The last surviving member of The Monkees is suing the FBI for full access to the agency’s file on the legendary rock ‘n’ roll band.
George Michael Dolenz, Jr., better known by his stage name, Micky Dolenz, filed a Freedom of Information Act (FOIA) lawsuit in the U.S. District Court for the District of Columbia on Monday.
The litigation comes over a decade after the FBI’s partial file on the band was released and posted on the agency’s website in 2011.
“The television show “‘The Monkees’ is,” the popular group’s file reads before a section of redacted text in the document dated July 26, 1967.
The Los Angeles-based rock band’s file appears to be contained in a broader case file regarding the “Radio-TV Industry” in “the Hollywood area” based on an informant’s impressions. The information on The Monkees is specifically slotted under the title: “Additional Activities Denouncing the U.S. Policy in the War in Vietnam.”
“This series, which has been quite successful, features four young men who dress as ‘beatnik types’ and is geared primarily to the teenage market,” the file says. “During recent weeks, the four stars of the show have been making public appearance tours throughout the U.S.”
Several additional redactions follow before the publicly-available information picks back up again:
that “The Monkees” concert was using a device in the form of a screen set up behind the performers who played certain instruments and sang as a “combo”. During the concert, subliminal messages were depicted on the screen which, in the opinion of [redacted] constituted “left wing innovations of a political nature.” These messages and pictures were flashed of riots, in Berkley, anti-U.S. messages on the war in Vietnam, racial riots in Selma, Alabama, and similar messages which had unfavorable response [sic] from the audience.
The remainder of the file is blacked out by government censors.
Dolenz filed a FOIA request in early June of this year. In that request, the FBI “was provided with relevant search times to apply (as a starting, not ending, point), and was specifically directed to process all redacted information within the seven pages of records posted to its website, as well as tasked to search” additional “files/systems as potentially containing responsive records,” according to the lawsuit.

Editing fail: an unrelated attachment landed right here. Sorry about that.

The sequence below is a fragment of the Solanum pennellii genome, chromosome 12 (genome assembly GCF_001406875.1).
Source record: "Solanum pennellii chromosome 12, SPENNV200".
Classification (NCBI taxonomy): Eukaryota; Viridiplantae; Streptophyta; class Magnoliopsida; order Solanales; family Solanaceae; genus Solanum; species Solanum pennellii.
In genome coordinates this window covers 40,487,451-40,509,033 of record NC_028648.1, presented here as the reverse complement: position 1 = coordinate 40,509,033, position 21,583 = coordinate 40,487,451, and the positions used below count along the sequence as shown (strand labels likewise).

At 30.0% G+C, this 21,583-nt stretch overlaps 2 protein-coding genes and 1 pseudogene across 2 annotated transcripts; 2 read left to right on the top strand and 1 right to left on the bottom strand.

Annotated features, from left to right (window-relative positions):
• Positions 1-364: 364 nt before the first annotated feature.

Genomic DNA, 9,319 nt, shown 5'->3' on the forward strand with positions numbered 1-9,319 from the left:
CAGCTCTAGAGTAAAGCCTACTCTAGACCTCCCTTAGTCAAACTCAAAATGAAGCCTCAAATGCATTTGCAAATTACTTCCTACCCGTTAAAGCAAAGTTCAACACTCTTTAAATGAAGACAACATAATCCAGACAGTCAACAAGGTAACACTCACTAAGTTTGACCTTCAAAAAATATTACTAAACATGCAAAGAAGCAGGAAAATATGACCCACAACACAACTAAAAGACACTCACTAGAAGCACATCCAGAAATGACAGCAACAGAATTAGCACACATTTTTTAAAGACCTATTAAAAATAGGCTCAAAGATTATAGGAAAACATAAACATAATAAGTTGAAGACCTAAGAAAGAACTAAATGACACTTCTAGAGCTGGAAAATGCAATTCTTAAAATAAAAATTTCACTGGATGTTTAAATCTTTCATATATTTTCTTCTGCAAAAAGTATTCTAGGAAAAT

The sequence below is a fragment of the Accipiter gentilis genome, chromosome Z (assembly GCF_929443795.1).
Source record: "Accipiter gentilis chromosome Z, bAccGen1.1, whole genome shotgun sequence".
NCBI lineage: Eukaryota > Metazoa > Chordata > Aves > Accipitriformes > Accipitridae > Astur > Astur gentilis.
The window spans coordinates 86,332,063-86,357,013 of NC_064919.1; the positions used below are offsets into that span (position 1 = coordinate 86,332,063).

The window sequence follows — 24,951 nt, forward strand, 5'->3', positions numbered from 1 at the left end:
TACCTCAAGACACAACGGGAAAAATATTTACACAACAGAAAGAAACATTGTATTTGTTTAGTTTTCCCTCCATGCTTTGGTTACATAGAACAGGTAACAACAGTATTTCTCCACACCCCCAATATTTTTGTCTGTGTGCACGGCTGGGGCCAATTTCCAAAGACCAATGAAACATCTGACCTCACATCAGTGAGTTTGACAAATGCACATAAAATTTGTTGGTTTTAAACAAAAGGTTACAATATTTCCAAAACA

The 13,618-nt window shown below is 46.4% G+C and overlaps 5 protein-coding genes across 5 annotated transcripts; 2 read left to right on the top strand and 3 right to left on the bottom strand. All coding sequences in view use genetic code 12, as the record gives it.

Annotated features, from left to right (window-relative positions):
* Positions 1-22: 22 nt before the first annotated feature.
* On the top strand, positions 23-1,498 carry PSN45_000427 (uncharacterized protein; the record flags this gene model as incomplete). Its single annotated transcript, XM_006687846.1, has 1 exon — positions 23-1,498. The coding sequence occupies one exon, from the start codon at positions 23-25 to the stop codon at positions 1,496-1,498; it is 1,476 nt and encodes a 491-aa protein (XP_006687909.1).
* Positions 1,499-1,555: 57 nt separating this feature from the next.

“The FBI electronically acknowledged receipt the same day as the submission and then by letter dated June 23, 2022,” the lawsuit goes on. The request was assigned reference number 1550135-000. No further responses have been received from the FBI.”
Now, as is common in FOIA efforts, the information-seeker is seeking recourse for the agency’s delay, through the courts.
“This lawsuit is designed to obtain any records the FBI created and/or possesses on the Monkees as well as its individual members (with all records concerning the deceased members processed pursuant to FOIA and with respect to Mr. Dolenz under both [the Privacy Act] and FOIA),” the lawsuit says. “Mr. Dolenz has exhausted all necessary required administrative remedies with respect to his FOIA/PA request.”
Similar such redacted files have been released by the FBI in recent years, proving long-assumed surveillance of political out-groups.
“Most people might not think a lawsuit concerning the 60s rock band The Monkees would reveal what our government was up to, but this litigation actually demonstrates the intended power of FOIA,” famous whistleblower and FOIA attorney Mark Zaid told Law&Crime in an email. “The FBI was actively monitoring war dissenters, perceived radicals and anyone counter to J. Edgar Hoover‘s cultural beliefs, and that included the Monkees!”
The lawsuit notes other pop icons once under the FBI’s watchful eye:
The individual members of the Monkees, both in their own right and as a group, were known to have associated with other musicians and individuals whose activities were monitored and/or investigated by the FBI to include, but not limited to: John Winston Lennon (and the three other Beatles as well) and Jimi Hendrix.
The Monkees, sold some 75 “million records worldwide” and are one of the “biggest-selling groups of all time with numerous international hits,” the lawsuit notes. At least one of those hits, “Last Train to Clarksville,” was sung from the perspective of soldier going off to fight in the Vietnam War. Another lesser-known tune, “Ditty Diego (War Chant)” contained anti-war messaging as well as self-deprecatory lines about pop stardom and consumerism.
As Rolling Stone originally reported, Zaid and Dolenz have mutual friends, which recently led to two meeting up and the attorney suggesting filing the FOIA request and the concomitant litigation.
“We’re going to make sure the FBI doesn’t think we’re its ‘Stepping Stone,'” Zaid added. “Instead, we’ll leave no stones unturned!”
[featured image: Matthew Eisman/Getty Images; inline image via Mark Zaid with permission]
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